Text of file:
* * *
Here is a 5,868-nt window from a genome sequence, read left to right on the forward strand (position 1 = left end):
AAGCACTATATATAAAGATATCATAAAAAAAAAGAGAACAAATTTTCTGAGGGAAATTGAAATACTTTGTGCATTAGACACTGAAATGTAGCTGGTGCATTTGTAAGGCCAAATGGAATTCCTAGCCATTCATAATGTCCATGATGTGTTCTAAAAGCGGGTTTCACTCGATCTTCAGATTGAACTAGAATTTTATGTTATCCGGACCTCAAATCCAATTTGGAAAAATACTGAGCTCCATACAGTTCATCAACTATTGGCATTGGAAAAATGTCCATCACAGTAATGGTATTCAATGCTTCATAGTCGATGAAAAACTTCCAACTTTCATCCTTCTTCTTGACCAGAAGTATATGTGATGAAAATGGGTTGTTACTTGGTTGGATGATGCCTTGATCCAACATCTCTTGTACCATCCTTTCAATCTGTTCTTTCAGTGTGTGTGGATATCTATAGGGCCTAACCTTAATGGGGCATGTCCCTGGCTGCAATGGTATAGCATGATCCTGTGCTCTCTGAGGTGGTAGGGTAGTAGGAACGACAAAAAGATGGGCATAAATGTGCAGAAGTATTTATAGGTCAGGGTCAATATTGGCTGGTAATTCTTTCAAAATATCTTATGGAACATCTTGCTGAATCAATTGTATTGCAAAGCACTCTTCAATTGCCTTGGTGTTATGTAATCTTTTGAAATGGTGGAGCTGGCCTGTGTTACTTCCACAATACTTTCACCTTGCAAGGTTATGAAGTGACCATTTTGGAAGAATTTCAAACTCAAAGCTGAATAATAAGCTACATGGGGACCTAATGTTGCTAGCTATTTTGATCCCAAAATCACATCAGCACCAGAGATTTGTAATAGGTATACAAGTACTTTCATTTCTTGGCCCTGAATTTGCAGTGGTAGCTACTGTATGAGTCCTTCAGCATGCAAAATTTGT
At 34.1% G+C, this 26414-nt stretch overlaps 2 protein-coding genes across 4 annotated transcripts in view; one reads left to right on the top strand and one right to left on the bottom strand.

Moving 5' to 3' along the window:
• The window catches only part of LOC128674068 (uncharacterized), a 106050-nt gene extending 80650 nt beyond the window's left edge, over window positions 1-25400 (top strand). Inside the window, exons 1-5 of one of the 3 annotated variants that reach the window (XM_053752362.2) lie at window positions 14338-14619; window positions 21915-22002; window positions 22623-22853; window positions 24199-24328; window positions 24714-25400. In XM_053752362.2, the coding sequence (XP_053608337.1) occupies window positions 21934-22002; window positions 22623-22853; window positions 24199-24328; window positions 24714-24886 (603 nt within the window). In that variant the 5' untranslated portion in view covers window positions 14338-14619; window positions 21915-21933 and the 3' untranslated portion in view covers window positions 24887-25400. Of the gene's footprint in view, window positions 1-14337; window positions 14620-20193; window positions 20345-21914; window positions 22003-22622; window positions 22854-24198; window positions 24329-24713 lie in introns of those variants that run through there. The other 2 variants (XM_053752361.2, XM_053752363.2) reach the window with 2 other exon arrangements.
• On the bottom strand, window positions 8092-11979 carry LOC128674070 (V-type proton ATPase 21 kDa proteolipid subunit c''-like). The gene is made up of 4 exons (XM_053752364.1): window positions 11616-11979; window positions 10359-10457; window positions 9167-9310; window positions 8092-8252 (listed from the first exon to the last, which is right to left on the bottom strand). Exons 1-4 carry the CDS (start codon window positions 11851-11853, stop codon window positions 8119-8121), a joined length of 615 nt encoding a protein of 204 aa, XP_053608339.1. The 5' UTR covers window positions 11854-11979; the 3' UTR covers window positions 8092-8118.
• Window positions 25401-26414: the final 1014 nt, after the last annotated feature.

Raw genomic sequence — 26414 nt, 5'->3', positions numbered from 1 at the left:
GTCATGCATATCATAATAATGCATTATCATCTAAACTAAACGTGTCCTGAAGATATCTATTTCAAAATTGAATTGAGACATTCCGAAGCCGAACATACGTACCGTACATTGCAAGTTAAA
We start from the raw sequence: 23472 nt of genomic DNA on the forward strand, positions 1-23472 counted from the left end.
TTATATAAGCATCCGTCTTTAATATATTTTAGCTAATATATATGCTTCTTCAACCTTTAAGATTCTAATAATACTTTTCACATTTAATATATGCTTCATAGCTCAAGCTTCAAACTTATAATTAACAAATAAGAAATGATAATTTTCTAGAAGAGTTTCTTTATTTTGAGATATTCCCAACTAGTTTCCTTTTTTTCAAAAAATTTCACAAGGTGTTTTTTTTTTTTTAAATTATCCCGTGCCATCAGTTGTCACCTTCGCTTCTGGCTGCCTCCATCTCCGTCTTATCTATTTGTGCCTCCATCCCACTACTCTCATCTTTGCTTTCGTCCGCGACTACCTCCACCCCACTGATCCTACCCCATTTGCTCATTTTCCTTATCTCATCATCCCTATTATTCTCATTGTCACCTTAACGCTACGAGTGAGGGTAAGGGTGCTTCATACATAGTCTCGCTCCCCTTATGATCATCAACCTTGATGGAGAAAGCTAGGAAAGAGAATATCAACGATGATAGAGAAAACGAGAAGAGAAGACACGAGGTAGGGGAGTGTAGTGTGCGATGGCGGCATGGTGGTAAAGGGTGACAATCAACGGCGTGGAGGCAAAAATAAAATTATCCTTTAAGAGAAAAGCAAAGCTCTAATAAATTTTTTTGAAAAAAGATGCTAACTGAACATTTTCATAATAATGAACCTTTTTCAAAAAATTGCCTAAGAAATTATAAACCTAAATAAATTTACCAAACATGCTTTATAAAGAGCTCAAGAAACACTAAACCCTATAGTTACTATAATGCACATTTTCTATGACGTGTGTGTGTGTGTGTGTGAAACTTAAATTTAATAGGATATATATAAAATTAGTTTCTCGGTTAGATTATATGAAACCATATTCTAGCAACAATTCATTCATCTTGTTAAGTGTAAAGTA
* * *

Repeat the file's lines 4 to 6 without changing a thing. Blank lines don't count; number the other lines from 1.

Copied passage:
Moving 5' to 3' along the window:
• The window catches only part of LOC128674068 (uncharacterized), a 106050-nt gene extending 80650 nt beyond the window's left edge, over window positions 1-25400 (top strand). Inside the window, exons 1-5 of one of the 3 annotated variants that reach the window (XM_053752362.2) lie at window positions 14338-14619; window positions 21915-22002; window positions 22623-22853; window positions 24199-24328; window positions 24714-25400. In XM_053752362.2, the coding sequence (XP_053608337.1) occupies window positions 21934-22002; window positions 22623-22853; window positions 24199-24328; window positions 24714-24886 (603 nt within the window). In that variant the 5' untranslated portion in view covers window positions 14338-14619; window positions 21915-21933 and the 3' untranslated portion in view covers window positions 24887-25400. Of the gene's footprint in view, window positions 1-14337; window positions 14620-20193; window positions 20345-21914; window positions 22003-22622; window positions 22854-24198; window positions 24329-24713 lie in introns of those variants that run through there. The other 2 variants (XM_053752361.2, XM_053752363.2) reach the window with 2 other exon arrangements.
• On the bottom strand, window positions 8092-11979 carry LOC128674070 (V-type proton ATPase 21 kDa proteolipid subunit c''-like). The gene is made up of 4 exons (XM_053752364.1): window positions 11616-11979; window positions 10359-10457; window positions 9167-9310; window positions 8092-8252 (listed from the first exon to the last, which is right to left on the bottom strand). Exons 1-4 carry the CDS (start codon window positions 11851-11853, stop codon window positions 8119-8121), a joined length of 615 nt encoding a protein of 204 aa, XP_053608339.1. The 5' UTR covers window positions 11854-11979; the 3' UTR covers window positions 8092-8118.